KUCHING: IT is that time of the year again in June, where familiar smells permeate Dayak villages throughout Sarawak.
The sweet pungent smell of fermented rice wines and gravies of native cuisine boiling in bamboo over open fire as well as sounds of slaughtered hogs fill the air.
A feast prepared and fit for the gods who helped to provide a good harvest for villagers is a must on June 1 when Gawai Dayak in Sarawak is observed.
The rice gods are not really sought on that day, for the ceremonies are mainly symbolic, a part of the culture that should be preserved for the younger generation -- ceremonies like Miring and Ngalu Petara or welcoming the spirits.
When I was younger, my folks in the longhouse in Bua, Engkilili would carry out all these ceremonies during Gawai Dayak and various other Gawai celebrations.
Yes, I said it right, various other Gawai celebrations.
Gawai, which literally means festival in my other mother tongue, Iban, simply means that.
Other than the normal Gawai which I experienced, I was part of my grand uncle's Gawai Kenyalang festival; a festival exclusively for warriors who had killed numerous enemies and only he could decide when the date for the celebration was to be held.
The difference with this Gawai is that a sacred hornbill statue, intricately carved is thought to represent the chief of all the worldly birds and oversees all mankind.
That is what I was told and another important part of Gawai Kenyalang is that, only an outstanding warrior can hold such Gawai and my granduncle was a former decorated Sarawak Ranger.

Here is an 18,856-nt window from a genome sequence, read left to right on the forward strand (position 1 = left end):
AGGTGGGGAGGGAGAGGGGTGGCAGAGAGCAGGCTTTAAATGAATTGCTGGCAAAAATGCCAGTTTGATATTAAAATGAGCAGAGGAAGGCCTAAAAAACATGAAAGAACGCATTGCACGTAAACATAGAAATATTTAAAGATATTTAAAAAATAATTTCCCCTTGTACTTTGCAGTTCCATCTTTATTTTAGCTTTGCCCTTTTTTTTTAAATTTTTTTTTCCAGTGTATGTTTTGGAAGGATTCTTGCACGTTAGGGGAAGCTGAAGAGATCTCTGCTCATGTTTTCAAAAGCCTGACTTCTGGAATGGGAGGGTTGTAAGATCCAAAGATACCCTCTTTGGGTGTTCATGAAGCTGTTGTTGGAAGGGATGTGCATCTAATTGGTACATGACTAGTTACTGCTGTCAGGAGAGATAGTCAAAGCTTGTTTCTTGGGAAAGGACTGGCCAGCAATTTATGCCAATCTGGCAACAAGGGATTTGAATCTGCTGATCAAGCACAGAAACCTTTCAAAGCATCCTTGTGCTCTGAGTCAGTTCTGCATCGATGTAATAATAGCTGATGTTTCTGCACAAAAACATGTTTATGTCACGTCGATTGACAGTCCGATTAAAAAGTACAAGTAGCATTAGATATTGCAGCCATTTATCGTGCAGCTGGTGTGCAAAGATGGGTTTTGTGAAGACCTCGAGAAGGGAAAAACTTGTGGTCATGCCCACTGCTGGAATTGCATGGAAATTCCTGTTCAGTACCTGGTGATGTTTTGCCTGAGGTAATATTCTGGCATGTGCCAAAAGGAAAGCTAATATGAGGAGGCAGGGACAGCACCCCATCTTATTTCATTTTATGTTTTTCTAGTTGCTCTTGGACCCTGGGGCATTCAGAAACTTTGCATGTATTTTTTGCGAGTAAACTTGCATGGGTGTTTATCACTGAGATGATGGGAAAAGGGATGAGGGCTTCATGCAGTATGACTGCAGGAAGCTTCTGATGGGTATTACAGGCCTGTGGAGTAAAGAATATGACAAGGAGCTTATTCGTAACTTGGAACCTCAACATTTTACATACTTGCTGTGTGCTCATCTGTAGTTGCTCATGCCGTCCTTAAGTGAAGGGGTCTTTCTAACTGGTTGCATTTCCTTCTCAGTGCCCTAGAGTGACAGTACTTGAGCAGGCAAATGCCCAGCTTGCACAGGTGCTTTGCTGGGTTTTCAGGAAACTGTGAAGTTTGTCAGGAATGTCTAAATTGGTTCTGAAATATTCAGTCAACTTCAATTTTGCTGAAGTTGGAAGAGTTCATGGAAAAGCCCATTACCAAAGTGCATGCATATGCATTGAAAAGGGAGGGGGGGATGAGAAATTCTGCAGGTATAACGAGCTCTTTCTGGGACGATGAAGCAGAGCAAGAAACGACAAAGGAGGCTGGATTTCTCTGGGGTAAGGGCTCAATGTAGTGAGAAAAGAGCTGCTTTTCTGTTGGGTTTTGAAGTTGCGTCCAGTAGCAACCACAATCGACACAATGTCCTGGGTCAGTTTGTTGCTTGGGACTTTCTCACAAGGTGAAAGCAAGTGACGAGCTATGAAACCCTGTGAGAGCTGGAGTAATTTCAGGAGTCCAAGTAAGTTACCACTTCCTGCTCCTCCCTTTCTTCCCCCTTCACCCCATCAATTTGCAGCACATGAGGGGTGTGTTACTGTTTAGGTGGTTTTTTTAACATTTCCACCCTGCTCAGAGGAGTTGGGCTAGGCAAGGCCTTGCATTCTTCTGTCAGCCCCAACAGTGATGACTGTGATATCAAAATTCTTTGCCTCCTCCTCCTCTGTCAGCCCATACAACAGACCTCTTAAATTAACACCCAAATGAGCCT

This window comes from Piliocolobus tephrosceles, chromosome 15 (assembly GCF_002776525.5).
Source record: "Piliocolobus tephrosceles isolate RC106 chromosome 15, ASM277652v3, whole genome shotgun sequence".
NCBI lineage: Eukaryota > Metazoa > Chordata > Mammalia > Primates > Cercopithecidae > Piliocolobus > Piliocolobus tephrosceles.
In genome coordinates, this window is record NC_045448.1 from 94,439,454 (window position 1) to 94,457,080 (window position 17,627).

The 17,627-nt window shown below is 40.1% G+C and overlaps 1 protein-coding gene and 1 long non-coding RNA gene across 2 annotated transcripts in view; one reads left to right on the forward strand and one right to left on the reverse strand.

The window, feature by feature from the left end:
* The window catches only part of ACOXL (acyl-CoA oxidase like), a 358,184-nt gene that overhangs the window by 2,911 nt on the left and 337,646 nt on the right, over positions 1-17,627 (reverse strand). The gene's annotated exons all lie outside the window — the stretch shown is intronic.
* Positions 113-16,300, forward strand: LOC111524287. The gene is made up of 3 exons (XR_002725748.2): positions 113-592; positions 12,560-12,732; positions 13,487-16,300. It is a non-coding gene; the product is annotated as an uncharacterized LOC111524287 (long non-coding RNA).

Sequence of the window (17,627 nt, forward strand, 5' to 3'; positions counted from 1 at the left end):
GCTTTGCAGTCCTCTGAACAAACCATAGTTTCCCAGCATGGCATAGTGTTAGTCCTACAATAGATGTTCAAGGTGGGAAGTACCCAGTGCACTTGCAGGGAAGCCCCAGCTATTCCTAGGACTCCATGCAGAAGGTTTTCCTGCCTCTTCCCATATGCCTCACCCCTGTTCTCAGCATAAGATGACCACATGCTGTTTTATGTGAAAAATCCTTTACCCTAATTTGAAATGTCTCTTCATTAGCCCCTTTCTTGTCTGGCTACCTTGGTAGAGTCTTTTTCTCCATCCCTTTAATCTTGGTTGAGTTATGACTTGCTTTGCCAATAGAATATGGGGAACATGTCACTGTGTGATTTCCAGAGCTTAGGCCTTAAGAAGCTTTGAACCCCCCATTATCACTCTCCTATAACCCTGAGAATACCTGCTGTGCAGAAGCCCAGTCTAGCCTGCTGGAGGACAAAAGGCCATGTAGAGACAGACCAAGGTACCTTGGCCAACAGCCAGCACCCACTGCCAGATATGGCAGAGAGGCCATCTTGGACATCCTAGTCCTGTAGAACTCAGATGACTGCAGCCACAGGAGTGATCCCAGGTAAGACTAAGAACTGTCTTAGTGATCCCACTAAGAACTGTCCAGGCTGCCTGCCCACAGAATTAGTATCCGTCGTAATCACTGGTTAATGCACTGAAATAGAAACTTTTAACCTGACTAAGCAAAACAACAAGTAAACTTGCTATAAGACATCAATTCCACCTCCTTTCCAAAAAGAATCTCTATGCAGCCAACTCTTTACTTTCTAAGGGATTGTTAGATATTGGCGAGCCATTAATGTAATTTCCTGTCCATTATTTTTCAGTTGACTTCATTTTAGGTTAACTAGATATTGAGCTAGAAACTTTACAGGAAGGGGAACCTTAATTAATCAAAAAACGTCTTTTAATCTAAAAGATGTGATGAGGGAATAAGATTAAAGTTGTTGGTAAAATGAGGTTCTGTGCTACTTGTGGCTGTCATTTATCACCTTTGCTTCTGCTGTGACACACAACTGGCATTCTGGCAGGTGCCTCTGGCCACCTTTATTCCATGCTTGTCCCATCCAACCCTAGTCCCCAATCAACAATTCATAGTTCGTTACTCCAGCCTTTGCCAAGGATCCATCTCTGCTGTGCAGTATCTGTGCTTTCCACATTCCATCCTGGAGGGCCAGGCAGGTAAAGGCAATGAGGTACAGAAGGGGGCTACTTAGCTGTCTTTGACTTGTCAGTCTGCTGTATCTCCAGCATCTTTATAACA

My granduncle is not around and I never got the chance to listen to all of his war stories. And being half Iban, honestly, I do not know much about my own heritage and I have to really do some research to know more.
Like any celebration, Gawai is the time to give thanks for any success that we achieve, but the nitty-gritty of how it is celebrated makes it different and gives it an identity.
Tourism Malaysia, Sarawak Tourism Board and Sarawak Cultural Village recently launched a tourism package that focuses on Gawai. Malaysia Tourism Promotion Board state director Ahmad Johanif Mohd Ali said many Malaysians outside Sarawak were puzzled with the Gawai celebration and even he was clueless about it.
"The festival is a crowd-puller, but the problem is that it is not promoted. It is sad that such an important event is not widely known in Malaysia."
Continue reading (Incl. Pic) at: Nurturing spirit of Gawai